Therese Gramercy . . . the girl named Trees

Icy Branch

Ice Fog

I am in love with the fog, I have known it for years,
and of another lover of fog, Carl Sandburg, who wrote a poem about it too,
it was the first poem that I ever learned by heart, and I chose it myself.

For as I child I loved to wander about in the fog,
on the way to school as we crossed the park in the mist,
and I’d glance back at the trail of footprints on the grass where we’d stepped.

I loved the fog at the beach although I may have gone that road alone,
but I knew that it would lift and I would have the best spot on the shore,
when the sun came out to warm me, I’d smile and tuck my sweater away.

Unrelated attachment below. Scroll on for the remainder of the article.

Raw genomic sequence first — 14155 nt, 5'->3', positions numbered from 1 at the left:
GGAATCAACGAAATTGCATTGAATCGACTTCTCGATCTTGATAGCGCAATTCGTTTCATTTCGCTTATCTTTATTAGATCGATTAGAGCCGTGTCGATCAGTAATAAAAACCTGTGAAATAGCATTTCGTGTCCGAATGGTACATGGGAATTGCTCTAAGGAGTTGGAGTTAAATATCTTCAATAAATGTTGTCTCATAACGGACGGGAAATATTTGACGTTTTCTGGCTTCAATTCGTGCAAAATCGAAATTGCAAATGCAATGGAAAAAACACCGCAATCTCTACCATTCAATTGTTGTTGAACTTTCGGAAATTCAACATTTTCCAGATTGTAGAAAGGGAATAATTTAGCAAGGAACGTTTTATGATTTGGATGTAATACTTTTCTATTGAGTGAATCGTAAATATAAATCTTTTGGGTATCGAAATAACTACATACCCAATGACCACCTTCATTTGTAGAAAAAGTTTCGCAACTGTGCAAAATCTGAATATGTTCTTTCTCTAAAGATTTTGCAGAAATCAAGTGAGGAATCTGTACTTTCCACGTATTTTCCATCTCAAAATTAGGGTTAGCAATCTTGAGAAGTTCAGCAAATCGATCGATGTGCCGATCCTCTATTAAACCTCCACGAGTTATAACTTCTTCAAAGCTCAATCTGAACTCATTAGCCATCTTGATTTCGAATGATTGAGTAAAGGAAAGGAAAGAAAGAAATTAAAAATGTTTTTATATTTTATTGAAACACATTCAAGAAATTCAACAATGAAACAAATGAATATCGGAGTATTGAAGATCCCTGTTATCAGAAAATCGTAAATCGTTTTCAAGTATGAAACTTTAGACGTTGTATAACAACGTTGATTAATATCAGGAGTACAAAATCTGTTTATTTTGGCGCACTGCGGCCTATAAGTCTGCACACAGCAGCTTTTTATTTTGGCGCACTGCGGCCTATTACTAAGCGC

Watching the fog roll in off the sea is the perfect ending of my day,
its quiet presence calms my mind so I can reflect and dream,
while snuggled in a fleece blanket, a glass of pinot noir in my hand.

But all those years in California I never knew about ice fog,
or had I seen the hoar frost that creates a pure white winter wonderland,
with its earthly cathedral of trees bending to pray under its weight.

When I take photos during winter of Anchorage in the fog,
with so little Arctic light they create their own special effect.